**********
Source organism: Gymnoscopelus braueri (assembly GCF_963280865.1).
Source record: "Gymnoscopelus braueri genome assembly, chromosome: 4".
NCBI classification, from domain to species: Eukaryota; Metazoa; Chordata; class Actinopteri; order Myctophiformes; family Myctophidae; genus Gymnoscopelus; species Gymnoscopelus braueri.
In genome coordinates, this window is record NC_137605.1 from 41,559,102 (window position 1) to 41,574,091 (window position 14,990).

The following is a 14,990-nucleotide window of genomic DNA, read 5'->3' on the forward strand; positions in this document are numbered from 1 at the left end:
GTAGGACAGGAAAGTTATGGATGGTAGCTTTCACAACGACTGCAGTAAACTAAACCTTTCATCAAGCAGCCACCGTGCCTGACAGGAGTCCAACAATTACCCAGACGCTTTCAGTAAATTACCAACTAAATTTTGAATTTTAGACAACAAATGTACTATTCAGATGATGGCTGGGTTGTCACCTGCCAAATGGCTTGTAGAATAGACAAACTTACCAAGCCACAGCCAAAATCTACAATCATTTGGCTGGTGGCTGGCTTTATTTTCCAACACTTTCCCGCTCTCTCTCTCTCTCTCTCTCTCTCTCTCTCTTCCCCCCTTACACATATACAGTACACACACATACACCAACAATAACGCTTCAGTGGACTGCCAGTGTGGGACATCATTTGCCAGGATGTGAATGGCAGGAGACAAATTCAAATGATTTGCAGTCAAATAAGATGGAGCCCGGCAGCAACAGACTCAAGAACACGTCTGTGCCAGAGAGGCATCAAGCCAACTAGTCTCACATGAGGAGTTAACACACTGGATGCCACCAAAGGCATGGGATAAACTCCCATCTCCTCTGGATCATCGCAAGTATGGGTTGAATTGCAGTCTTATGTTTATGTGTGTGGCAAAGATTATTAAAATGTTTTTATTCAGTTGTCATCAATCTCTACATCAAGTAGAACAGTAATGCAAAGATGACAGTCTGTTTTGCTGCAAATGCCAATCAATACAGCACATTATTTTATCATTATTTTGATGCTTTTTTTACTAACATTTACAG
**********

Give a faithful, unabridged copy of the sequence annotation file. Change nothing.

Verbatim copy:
Source organism: Gymnoscopelus braueri (assembly GCF_963280865.1).
Source record: "Gymnoscopelus braueri genome assembly, chromosome: 4".
NCBI classification, from domain to species: Eukaryota; Metazoa; Chordata; class Actinopteri; order Myctophiformes; family Myctophidae; genus Gymnoscopelus; species Gymnoscopelus braueri.
In genome coordinates, this window is record NC_137605.1 from 41,559,102 (window position 1) to 41,574,091 (window position 14,990).

The following is a 14,990-nucleotide window of genomic DNA, read 5'->3' on the forward strand; positions in this document are numbered from 1 at the left end:
GTAGGACAGGAAAGTTATGGATGGTAGCTTTCACAACGACTGCAGTAAACTAAACCTTTCATCAAGCAGCCACCGTGCCTGACAGGAGTCCAACAATTACCCAGACGCTTTCAGTAAATTACCAACTAAATTTTGAATTTTAGACAACAAATGTACTATTCAGATGATGGCTGGGTTGTCACCTGCCAAATGGCTTGTAGAATAGACAAACTTACCAAGCCACAGCCAAAATCTACAATCATTTGGCTGGTGGCTGGCTTTATTTTCCAACACTTTCCCGCTCTCTCTCTCTCTCTCTCTCTCTCTCTCTCTTCCCCCCTTACACATATACAGTACACACACATACACCAACAATAACGCTTCAGTGGACTGCCAGTGTGGGACATCATTTGCCAGGATGTGAATGGCAGGAGACAAATTCAAATGATTTGCAGTCAAATAAGATGGAGCCCGGCAGCAACAGACTCAAGAACACGTCTGTGCCAGAGAGGCATCAAGCCAACTAGTCTCACATGAGGAGTTAACACACTGGATGCCACCAAAGGCATGGGATAAACTCCCATCTCCTCTGGATCATCGCAAGTATGGGTTGAATTGCAGTCTTATGTTTATGTGTGTGGCAAAGATTATTAAAATGTTTTTATTCAGTTGTCATCAATCTCTACATCAAGTAGAACAGTAATGCAAAGATGACAGTCTGTTTTGCTGCAAATGCCAATCAATACAGCACATTATTTTATCATTATTTTGATGCTTTTTTTACTAACATTTACAG